In perusing news articles on drugs, drug testing in Australia, and workplace drug testing, it does not take long to find serious allegations of employee drug use. Though all drug and alcohol use in the workplace is disturbing and jeopardises worker safety, there are some situations that are more disturbing than others. For example, over 100 airline employees working in Australia tested positive for alcohol or drugs during a seventeen month period. This level of substance abuse is even more disturbing when it is revealed that two of the people failing the tests are those who have a direct impact on the safety of passengers and crew in the air – pilots and flight crew.1
The statistics associated with this case were released by CASA, the Civil Aviation Safety Authority. CASA has had the legal right to randomly test employees for drug or alcohol use since 2008, and this case proves again why a testing program is so important. Opponents to workplace drug testing might try to argue that finding only two in-air positions testing positive amongst the thousands of tests does not justify a comprehensive program, but it is a disingenuous argument at best. One pilot under the influence of a substance jeopardises all of the lives on the aircraft and the lives of the people on the ground working near the aircraft. It also threatens the lives of people in other aircraft who are counting on the pilot’s ability to do his or her job accurately and safely. In other words, one pilot under the influence of of drugs or alcohol threatens the safety of hundreds of people.
The very fact that certain positions are included in the testing program is a clear indication that CASA and the airlines consider all the positions associated with aircraft in any way as safety-sensitive. They include air traffic control staff, air and cabin crew, ground workers, baggage workers, maintenance personnel, refuellers, aircraft engineers, and security screening personnel.
Increasing at an Increasing Rate
The statistics are alarming. Three months after a Qantas pilot was removed from a flight on suspicion he had been drinking, the CASA report was issued revealing the extent of the problem. The tests were conducted between September 2010 and February 2012 and were administered for one of three reasons: 1) pre-employment testing, 2) reasonable suspicion or for-cause, or 3) employee was returning from a drug and alcohol rehabilitation program. There were 27,549 alcohol tests and 24 positive results and 19,402 drug tests and 80 positive results.
To put the growing problem in perspective, consider the fact that random drug and alcohol tests conducted by the airlines between 2008 and March 2012 produced 27 positive results out of 51,645 tests, as opposed to 104 positives out of 46,951 recent CASA tests. The airline results covered approximately 4 years, whilst the CASA results were for a 17 month period. Clearly, drug and alcohol use in the workplace is growing rapidly.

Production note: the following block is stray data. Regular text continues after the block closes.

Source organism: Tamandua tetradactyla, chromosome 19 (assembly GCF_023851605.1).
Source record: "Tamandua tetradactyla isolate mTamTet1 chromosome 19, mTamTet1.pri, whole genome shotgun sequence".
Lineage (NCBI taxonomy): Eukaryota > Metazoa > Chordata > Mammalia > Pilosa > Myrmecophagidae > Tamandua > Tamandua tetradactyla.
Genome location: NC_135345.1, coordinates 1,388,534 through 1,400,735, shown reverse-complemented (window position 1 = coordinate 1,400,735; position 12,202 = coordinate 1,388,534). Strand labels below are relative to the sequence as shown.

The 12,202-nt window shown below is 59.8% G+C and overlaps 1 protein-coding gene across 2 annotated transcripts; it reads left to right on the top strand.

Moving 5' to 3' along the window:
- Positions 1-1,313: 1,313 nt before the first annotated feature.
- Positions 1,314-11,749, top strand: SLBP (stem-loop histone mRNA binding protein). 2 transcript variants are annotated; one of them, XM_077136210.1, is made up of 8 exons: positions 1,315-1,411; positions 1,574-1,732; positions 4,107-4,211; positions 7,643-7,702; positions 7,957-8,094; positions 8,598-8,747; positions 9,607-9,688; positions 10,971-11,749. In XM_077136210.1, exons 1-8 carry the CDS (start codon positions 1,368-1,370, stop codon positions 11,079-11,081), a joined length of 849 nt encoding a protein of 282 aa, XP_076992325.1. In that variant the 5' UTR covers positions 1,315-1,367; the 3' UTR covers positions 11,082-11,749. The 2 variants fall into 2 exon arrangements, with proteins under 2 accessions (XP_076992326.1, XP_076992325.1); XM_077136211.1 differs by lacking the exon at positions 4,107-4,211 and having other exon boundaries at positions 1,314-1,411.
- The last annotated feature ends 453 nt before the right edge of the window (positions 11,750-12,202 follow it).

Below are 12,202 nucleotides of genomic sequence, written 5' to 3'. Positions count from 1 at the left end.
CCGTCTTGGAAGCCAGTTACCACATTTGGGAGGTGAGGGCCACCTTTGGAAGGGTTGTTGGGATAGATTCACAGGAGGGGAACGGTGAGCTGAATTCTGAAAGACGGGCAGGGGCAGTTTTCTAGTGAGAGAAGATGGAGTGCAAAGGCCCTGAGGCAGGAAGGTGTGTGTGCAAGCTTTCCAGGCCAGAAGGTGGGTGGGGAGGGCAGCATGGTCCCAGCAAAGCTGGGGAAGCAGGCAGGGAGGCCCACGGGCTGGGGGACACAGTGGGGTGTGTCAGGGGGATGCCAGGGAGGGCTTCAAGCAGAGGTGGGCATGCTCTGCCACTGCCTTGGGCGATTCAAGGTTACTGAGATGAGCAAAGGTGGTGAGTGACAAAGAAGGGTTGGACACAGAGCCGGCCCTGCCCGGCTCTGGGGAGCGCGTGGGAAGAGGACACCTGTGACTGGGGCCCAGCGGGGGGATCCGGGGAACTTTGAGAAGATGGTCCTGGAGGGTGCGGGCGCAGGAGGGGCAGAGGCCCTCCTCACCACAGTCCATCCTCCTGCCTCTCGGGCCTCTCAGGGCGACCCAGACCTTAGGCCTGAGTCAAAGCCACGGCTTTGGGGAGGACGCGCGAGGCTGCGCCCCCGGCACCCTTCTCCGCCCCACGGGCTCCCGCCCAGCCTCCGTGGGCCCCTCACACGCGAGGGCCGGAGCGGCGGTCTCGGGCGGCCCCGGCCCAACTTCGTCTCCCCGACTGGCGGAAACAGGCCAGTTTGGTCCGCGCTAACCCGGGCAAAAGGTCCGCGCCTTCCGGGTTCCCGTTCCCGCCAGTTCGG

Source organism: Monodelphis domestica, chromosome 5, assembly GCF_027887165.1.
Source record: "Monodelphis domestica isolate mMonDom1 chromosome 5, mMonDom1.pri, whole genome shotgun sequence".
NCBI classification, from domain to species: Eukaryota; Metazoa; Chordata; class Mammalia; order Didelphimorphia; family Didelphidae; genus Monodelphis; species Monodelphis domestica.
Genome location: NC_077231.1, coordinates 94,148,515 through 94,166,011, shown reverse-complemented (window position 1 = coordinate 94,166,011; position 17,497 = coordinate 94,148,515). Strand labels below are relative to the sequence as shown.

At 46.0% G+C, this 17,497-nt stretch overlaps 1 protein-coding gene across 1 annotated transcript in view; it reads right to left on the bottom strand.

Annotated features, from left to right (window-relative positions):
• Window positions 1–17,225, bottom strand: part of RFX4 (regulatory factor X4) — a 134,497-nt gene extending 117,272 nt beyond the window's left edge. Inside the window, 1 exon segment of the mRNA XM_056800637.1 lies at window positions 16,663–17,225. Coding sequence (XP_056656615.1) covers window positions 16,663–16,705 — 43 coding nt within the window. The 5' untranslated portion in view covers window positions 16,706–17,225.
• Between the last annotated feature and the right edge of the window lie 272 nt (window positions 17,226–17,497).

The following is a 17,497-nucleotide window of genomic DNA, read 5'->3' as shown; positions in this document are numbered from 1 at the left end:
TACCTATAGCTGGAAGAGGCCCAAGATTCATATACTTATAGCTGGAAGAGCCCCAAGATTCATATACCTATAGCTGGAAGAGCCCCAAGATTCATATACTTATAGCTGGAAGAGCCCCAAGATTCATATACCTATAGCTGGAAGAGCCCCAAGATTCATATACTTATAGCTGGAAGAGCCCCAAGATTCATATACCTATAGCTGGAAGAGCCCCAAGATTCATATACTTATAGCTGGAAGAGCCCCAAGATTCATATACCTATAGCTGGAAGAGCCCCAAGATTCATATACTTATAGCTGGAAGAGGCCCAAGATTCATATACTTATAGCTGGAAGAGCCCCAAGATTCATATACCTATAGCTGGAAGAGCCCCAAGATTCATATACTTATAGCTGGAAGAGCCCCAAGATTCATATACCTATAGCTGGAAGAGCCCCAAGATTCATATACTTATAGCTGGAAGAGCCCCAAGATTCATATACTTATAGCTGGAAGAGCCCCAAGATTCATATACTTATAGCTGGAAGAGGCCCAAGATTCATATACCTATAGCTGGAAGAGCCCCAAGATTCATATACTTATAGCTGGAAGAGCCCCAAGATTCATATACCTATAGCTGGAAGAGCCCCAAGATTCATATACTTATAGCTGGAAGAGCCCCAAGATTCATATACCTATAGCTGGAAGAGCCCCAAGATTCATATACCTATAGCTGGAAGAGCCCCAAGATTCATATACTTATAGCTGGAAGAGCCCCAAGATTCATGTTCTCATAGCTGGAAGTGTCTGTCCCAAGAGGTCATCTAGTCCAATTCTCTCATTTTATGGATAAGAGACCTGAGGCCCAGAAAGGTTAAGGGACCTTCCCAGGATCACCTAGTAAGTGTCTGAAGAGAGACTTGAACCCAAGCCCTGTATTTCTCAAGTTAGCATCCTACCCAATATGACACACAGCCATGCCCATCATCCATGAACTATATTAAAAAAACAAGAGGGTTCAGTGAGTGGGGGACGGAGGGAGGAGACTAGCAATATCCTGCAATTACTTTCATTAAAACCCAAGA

Most of the positive results were associated with cabin, ground staff, and baggage handlers. Besides the CASA random testing program, a second tier internal testing program for safety sensitive aviation activity personnel is also conducted. That testing recorded another 45 positive alcohol or drug tests out of 51,000 tests administered.2
Lessons to Learn
The airline industry and government efforts to detect worker drug and alcohol use hold lessons for all industries. First, the airlines random testing program is supported by an education program, and that surely contributes to the low rate of substance abuse. Second, the two-tier approach supports the strong joint commitment to airline safety by the employers and the government. Third, drug and alcohol testing programs are an integral component of a workplace safety program. Fourth, drug and alcohol testing programs work.
The truth is that no employer wants a single worker under the influence of substances during working hours because every place of employment needs to be safe and productive.
CMM Technology (http://cmm.com.au/) facilitates drug and alcohol testing programs by supplying state-of-the-art equipment and kits. Accurate testing is critical so that employers and staff have confidence the testing program is valid and reliable.
1 Zappone, Chris. (2012, October 30). More airline staff fail drug, alcohol tests. Retrieved from The Sydney Morning Herald: http://www.smh.com.au/business/more-airline-staff-fail-drug-alcohol-tests-20121030-28gi3.html
2 Dunn, Mark. (2012, October 30). More than 100 airline employees have tested positive to drugs or alcohol over 17 months. Retrieved from News.com.au (from Heraldsun.com.au): http://www.news.com.au/top-stories/more-than-100-airline-employees-have-tested-positive-to-drugs-or-alcohol-over-17-months/story-e6frfkp9-1226505683021